One source of problems in polypharmacy is drug-drug interactions. The pharmacist monitors drug-drug interactions, but it is essential that he or she be informed about all the patient's medications. This includes all prescription and OTC medications, as well as herbal preparations and other related supplements.
Other issues complicate polypharmacy in older adults. For example, weakening vision and memory lead to mistakes and possible serious drug toxicities. In addition, medication adherence problems are more common in cases of polypharmacy, particularly with more complex regimens, and can lead to drug therapy failure. One focus of pharmaceutical care is patient-and caregiver-education and the application of systems designed to promote adherence.
A new study released in the Journal of the American Pharmaceutical Association estimates that drug misuse costs the economy more than $177 billion each year in hospital and long-term care admissions, physician and emergency department visits and added treatment costs, with an estimated 218,000 patient deaths in 2000. The study identified drug-related problems that include adverse drug reactions, drug interactions, improper dosage (either subtherapeutic or overdosage) and failure to receive drugs. Other problems included misuse due to improper drug selections, drug use without a need and no drug use when there were indicating symptoms.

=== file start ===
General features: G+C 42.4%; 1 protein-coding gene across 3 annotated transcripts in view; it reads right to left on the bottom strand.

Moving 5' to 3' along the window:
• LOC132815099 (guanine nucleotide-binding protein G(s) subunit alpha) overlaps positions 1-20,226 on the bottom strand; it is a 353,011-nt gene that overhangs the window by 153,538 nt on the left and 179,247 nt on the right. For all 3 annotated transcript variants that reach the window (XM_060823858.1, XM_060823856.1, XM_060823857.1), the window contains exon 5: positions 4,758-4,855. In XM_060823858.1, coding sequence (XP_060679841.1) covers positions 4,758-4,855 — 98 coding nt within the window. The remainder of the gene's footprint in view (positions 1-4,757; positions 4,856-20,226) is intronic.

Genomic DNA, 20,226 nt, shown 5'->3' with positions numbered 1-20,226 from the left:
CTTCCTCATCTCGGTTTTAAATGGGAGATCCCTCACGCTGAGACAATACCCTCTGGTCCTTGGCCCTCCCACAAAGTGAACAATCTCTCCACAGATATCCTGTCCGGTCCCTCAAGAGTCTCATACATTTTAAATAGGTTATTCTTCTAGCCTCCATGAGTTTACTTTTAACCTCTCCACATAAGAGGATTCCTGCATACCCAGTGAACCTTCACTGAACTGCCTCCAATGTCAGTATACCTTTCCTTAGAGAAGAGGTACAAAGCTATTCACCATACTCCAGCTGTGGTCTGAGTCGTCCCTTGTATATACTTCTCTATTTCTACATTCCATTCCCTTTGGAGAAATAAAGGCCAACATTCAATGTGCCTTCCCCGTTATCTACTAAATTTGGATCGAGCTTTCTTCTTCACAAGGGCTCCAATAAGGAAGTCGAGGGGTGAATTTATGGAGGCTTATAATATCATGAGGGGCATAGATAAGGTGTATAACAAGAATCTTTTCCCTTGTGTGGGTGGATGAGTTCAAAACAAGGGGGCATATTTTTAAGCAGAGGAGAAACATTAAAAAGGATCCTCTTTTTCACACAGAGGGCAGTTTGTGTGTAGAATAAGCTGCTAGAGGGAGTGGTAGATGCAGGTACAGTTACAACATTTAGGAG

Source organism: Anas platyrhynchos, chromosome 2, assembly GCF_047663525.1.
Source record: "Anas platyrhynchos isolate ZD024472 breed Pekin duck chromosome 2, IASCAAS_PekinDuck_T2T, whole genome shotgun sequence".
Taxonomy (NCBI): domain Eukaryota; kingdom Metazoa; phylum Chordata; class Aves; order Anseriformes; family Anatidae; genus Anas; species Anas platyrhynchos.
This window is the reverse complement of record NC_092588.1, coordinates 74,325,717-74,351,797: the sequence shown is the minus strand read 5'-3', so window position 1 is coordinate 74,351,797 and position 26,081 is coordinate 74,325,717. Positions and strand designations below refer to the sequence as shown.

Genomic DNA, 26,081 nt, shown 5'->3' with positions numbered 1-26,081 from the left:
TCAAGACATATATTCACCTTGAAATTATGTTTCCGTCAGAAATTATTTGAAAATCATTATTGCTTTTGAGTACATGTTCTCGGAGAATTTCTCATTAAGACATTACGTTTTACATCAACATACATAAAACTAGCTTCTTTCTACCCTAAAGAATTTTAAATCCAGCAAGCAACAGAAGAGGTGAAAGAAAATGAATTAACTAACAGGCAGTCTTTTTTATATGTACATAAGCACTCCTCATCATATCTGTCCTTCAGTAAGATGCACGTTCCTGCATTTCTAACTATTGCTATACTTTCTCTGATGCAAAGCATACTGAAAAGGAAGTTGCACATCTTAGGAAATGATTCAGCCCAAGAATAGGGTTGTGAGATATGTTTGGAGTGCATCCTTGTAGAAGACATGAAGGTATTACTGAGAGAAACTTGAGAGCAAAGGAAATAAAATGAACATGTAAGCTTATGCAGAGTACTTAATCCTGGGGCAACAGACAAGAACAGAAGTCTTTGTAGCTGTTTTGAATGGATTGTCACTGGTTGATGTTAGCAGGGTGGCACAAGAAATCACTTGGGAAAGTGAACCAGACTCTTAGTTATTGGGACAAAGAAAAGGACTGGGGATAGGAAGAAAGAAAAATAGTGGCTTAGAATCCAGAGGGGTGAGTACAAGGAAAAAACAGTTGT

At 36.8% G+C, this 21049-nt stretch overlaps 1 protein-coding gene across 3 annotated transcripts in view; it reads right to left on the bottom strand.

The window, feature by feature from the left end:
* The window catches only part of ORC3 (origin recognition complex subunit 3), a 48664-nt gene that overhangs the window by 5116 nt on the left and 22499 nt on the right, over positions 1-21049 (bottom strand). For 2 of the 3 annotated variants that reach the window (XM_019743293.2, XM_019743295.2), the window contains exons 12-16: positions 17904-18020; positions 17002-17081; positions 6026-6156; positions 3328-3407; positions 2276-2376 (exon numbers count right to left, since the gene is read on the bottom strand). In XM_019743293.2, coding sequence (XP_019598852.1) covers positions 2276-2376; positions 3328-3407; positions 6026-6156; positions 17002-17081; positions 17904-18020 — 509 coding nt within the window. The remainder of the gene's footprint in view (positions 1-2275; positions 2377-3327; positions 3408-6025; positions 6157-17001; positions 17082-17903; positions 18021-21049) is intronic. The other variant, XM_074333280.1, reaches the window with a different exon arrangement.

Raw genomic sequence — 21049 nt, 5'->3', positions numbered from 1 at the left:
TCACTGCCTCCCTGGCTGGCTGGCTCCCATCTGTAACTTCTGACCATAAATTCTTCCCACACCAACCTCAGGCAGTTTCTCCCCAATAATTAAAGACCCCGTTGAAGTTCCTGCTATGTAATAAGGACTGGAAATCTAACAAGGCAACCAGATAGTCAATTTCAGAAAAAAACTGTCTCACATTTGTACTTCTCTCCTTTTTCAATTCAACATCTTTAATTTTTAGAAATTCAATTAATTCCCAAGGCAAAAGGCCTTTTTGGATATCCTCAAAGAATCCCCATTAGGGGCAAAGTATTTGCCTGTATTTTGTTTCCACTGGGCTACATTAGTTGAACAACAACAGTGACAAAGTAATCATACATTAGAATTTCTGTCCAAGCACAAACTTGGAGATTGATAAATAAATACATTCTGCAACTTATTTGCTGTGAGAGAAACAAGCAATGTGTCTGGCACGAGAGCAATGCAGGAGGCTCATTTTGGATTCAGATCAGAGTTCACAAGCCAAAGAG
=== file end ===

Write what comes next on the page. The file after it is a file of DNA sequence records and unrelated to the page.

Students at the UB School of Pharmacy and Pharmaceutical Sciences now receive the Doctor of Pharmacy (Pharm.D.) as the entry-level degree for pharmacy practice. The Pharm.D. provides advanced training in pharmaceutical care, in a range of clinical practices. During the final year of the four-year, graduate-professional Pharm.D. program, students receive advanced clinical experiential training in a variety of clinical environments including geriatric outpatient, in-patient and long-term care.
The new geriatric pharmacotherapy program at UB trains pharmacy students and postdoctoral residents in drug therapy management for older adults. Conditions that are more common in populations of older adults and medications that are inappropriate for this group are studied as well.
With the emphasis on recognition and resolution of medication-related problems in older persons, the aims of medication therapy can be achieved. Our goals are to improve the quality of life by curing disease, or slowing the disease process while reducing or eliminating symptoms.